Yet law enforcement officers tend to see staffing shortages as a problem, because a dip in the number of prosecutors can mean a decrease in criminal cases.

Michael Vigil, the special agent in charge of the Drug Enforcement Administration's San Diego office, raised the staffing issue last month in a letter to Lam. He said fewer drug cases were being prosecuted, forcing him to send more cases to the county District Attorney's Office, where sentences can be more lenient.

Vigil, who refused to release a copy of the letter to The San Diego Union-Tribune, said he wanted to document the need for more prosecutors, not criticize Lam's office. "Carol Lam is doing everything she possibly can with the attorneys she has," he said.

Lam said law enforcement agencies often lobby her office to take more cases ­ regardless of the staffing level.

"I could have 500 attorneys in the office, and that would not be enough attorneys to handle all the cases we would like to handle," she said. "Agencies, I think rightly, are always seeking more prosecutors to handle their cases."

Border's burdens

Working as a federal prosecutor can be one of the legal profession's most glamorous, sought-after jobs, filled with the drama of courtroom trials and the challenge of overseeing federal investigations.

But the experience can be different in offices near the U.S.-Mexican border, where attorneys often find themselves slogging through routine immigration and drug crimes.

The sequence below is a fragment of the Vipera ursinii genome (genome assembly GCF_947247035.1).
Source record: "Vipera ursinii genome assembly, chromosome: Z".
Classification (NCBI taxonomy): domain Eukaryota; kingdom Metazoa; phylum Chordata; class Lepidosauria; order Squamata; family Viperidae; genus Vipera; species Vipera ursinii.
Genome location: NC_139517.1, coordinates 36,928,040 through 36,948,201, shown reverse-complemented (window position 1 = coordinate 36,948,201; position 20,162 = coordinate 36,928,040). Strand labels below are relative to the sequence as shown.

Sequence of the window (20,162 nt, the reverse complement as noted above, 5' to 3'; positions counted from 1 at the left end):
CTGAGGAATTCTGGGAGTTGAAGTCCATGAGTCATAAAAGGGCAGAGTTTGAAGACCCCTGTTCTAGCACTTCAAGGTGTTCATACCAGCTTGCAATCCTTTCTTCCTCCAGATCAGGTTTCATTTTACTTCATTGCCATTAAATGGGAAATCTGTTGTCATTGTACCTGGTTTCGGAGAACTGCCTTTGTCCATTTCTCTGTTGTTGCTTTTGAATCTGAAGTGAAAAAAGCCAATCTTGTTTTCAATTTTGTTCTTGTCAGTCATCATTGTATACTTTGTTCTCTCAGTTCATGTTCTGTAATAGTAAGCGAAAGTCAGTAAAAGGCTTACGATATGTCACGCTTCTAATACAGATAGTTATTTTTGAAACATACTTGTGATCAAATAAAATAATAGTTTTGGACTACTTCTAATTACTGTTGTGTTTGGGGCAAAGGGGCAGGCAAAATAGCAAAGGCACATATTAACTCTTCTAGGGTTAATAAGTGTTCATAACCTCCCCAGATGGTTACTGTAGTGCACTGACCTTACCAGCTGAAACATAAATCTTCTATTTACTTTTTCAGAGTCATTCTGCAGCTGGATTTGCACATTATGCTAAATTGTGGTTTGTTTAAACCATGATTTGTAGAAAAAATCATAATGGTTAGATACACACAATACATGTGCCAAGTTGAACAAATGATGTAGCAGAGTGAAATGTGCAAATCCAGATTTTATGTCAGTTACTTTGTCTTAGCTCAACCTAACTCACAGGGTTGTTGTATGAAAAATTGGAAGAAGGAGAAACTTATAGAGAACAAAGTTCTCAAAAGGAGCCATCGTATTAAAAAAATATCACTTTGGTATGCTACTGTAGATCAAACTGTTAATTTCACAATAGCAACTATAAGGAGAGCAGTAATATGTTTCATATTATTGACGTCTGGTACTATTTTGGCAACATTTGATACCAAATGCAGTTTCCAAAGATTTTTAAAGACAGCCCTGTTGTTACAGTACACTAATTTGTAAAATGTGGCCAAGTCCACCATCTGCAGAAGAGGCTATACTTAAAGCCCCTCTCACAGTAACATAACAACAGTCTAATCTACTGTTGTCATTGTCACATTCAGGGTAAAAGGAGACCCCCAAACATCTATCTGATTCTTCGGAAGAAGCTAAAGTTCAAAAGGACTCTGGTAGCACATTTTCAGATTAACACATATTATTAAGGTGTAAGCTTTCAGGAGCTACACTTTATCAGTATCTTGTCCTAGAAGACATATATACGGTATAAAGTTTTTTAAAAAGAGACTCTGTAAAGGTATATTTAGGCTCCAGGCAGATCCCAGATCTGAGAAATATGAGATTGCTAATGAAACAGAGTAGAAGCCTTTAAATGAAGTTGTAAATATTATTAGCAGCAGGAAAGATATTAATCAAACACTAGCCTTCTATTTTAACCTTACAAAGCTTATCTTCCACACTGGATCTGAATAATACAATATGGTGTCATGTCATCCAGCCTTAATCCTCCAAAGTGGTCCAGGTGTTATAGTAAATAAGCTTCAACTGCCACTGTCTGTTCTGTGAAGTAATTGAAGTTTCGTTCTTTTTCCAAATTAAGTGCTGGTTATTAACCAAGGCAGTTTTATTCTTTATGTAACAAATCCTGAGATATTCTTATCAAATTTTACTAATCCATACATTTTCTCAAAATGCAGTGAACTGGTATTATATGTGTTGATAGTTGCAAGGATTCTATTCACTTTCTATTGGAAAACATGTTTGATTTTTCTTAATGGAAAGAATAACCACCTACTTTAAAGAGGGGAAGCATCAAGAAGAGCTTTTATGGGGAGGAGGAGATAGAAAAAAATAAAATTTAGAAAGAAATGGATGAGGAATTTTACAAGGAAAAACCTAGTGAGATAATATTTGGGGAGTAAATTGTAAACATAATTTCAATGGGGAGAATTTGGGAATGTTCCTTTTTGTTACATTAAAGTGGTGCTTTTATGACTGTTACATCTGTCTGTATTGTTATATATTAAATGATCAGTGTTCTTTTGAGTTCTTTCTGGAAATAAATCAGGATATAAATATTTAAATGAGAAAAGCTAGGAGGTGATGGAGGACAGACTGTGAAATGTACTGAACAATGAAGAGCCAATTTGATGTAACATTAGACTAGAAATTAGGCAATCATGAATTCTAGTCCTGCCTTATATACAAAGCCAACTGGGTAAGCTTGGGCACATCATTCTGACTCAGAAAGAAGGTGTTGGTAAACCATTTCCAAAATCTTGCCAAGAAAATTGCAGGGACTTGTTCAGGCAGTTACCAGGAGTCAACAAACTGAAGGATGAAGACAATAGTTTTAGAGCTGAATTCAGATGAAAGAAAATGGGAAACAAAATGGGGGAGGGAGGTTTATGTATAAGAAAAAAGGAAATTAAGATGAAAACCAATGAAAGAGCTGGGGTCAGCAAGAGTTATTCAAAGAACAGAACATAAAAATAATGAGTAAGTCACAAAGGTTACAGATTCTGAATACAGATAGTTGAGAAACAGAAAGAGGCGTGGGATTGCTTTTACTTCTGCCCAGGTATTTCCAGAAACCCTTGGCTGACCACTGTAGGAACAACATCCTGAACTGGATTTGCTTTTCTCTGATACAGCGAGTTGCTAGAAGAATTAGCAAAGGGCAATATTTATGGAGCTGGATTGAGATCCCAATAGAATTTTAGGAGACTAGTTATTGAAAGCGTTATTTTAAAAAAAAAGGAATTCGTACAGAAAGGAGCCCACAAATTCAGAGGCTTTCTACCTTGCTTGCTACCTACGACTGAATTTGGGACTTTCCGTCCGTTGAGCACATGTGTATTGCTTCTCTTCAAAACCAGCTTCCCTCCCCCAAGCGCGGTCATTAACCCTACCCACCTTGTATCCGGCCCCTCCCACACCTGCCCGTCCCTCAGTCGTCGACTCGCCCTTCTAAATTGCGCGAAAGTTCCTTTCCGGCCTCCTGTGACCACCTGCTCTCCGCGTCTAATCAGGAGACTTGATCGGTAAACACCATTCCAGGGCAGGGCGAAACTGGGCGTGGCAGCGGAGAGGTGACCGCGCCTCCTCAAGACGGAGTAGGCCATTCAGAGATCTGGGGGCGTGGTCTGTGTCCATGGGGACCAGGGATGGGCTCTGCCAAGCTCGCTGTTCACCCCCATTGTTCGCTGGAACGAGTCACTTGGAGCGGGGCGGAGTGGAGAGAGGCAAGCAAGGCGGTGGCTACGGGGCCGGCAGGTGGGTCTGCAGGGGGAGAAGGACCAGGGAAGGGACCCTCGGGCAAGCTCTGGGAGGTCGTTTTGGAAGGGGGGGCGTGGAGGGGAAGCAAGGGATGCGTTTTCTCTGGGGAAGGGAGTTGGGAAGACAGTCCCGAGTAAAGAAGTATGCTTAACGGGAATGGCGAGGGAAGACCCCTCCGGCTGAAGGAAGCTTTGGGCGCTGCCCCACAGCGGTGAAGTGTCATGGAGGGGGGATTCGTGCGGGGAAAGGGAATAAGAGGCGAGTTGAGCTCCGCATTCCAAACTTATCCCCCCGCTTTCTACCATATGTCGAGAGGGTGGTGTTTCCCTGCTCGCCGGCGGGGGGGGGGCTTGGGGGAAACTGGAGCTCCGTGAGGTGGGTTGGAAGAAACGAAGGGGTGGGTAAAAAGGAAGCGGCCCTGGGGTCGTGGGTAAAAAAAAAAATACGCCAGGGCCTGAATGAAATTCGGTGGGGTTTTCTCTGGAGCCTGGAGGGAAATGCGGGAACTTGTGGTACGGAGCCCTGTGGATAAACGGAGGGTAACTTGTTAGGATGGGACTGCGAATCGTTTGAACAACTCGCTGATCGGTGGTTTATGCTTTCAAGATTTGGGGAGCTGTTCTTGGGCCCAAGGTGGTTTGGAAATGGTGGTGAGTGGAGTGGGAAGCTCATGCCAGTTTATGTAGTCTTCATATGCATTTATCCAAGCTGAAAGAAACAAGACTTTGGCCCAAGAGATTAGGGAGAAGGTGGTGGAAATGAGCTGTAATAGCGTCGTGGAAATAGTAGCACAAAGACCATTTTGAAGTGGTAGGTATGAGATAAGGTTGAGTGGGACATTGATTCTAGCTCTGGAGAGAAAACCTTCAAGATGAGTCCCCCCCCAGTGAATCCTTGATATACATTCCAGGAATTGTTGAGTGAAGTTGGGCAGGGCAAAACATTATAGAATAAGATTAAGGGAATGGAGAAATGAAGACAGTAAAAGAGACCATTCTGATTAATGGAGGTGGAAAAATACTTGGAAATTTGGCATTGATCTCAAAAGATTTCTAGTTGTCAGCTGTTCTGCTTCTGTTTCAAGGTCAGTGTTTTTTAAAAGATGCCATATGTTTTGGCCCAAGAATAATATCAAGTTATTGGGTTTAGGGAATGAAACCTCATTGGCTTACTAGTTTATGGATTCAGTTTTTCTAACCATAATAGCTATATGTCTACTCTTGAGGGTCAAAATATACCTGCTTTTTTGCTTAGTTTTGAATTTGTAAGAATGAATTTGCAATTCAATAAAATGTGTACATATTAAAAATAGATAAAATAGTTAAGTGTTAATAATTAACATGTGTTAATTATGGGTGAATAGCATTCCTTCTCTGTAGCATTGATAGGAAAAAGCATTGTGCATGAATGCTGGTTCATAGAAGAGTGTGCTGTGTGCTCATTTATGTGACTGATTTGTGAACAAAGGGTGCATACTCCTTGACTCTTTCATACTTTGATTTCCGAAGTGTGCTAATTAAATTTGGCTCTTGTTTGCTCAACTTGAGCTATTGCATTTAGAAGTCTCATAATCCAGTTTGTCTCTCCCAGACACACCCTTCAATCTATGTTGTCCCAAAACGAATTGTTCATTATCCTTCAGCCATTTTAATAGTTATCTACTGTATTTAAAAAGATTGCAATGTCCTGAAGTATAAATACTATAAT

Prosecutors also become disillusioned by starting salaries that can be as low as $67,000, while their peers at tonier law firms earn triple that.

Even some prosecutors who are determined to stay in public service are leaving.

"Don't get me wrong; I love San Diego," said Mark Inciong, who took a job with the U.S. Attorney's Office in Las Vegas in August after five years in San Diego. "But I couldn't buy a house."

For a few of the departing attorneys, the job became less desirable because of Justice Department policy changes.

In September, U.S. Attorney General John Ashcroft ordered prosecutors to seek the toughest punishment in nearly all cases, using plea bargains only in special situations. He also ordered U.S. attorneys to report any federal judge who imposes sentences more lenient than specified in federal guidelines.

Kristine Wilkes, who left as a partner with Latham & Watkins to become a prosecutor in July 2002, was 10 months into her new job when she was handed a draft of Ashcroft's plea-bargaining restrictions. Already frustrated by the grind of handling border crimes, the policy change cemented her decision to leave.

"I saw the writing on the wall," said Wilkes, who has returned to her old firm. "I felt like my discretion was being taken away."

The morale issue